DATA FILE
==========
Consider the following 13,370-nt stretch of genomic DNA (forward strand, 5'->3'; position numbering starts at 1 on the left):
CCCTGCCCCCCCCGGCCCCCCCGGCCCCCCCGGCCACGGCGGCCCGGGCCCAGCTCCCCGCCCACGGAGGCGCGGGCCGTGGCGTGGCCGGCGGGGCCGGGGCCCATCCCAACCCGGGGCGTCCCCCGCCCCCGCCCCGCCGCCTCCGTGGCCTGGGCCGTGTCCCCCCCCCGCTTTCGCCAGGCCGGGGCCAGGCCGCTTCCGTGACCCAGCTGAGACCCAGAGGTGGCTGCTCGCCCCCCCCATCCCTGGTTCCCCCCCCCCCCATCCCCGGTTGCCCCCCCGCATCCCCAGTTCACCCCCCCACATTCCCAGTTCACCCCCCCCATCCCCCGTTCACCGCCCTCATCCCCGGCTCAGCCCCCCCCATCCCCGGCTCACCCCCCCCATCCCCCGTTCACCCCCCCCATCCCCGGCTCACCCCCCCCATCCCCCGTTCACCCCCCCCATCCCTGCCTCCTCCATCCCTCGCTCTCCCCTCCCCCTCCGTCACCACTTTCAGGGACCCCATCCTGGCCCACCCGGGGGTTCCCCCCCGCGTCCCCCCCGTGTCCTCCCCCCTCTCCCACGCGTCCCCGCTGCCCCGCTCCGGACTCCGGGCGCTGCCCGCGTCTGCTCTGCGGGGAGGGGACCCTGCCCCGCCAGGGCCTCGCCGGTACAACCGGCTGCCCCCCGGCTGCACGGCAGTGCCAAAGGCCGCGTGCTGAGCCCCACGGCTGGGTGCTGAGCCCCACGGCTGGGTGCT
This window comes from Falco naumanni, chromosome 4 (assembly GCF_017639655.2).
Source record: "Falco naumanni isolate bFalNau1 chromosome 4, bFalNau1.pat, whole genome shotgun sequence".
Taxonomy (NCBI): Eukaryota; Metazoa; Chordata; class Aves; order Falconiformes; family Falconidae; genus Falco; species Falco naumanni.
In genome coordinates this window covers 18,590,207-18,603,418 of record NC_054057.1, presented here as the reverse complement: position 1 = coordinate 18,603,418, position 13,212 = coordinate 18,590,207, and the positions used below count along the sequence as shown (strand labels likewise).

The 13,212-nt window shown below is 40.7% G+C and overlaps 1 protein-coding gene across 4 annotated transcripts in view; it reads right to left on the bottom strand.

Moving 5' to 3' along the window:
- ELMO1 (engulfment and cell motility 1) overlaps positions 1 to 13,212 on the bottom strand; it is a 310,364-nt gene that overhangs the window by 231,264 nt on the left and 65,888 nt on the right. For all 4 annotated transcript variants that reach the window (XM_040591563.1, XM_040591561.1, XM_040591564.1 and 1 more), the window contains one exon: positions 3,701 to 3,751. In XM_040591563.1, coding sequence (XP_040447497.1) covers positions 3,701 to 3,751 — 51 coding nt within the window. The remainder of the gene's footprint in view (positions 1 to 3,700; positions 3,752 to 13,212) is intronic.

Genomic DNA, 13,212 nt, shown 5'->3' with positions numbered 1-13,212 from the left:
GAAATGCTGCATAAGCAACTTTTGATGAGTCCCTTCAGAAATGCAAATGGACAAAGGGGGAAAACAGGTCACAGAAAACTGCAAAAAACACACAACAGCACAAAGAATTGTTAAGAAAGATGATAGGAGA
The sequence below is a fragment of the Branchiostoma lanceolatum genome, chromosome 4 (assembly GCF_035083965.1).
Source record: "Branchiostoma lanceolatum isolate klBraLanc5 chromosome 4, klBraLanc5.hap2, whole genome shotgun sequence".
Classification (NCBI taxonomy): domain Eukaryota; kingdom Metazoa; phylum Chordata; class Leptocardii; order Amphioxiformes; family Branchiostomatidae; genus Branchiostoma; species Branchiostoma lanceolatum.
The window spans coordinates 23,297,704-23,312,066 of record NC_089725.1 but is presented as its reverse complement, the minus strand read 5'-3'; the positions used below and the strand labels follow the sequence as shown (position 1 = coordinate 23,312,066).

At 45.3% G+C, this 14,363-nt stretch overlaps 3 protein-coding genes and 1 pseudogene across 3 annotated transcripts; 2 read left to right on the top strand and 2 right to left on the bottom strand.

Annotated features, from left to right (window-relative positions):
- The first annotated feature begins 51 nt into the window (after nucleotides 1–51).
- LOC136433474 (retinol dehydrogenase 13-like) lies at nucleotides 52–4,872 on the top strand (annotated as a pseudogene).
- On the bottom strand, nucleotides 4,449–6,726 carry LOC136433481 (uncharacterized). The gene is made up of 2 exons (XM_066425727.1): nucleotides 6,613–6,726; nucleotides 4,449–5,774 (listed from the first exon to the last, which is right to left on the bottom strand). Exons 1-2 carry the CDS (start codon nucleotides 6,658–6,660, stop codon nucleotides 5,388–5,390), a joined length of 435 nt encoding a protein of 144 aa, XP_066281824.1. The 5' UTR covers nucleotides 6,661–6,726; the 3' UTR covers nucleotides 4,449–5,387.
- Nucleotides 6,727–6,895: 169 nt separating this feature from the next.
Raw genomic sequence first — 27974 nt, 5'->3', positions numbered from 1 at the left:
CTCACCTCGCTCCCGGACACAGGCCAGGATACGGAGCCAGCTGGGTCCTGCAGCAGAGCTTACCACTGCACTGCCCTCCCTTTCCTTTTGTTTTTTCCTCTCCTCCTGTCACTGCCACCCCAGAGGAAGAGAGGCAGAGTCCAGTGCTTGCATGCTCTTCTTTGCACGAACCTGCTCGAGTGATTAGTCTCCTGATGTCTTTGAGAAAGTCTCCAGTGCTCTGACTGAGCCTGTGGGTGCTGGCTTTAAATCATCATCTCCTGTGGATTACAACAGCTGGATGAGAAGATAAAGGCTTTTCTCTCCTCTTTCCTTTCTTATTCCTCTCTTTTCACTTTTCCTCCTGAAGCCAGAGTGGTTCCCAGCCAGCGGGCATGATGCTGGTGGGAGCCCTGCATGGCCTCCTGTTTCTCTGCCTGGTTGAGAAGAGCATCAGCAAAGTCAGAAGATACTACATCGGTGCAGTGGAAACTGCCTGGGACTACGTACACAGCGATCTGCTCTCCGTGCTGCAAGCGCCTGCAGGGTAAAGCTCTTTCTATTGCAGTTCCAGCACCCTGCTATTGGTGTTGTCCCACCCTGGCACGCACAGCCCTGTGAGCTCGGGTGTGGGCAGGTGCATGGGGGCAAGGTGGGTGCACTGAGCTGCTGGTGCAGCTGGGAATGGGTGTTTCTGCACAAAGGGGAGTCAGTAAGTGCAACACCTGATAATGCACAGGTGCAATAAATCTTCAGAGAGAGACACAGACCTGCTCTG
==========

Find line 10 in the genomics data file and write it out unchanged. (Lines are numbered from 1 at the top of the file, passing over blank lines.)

Genomic DNA, 13,212 nt, shown 5'->3' with positions numbered 1-13,212 from the left: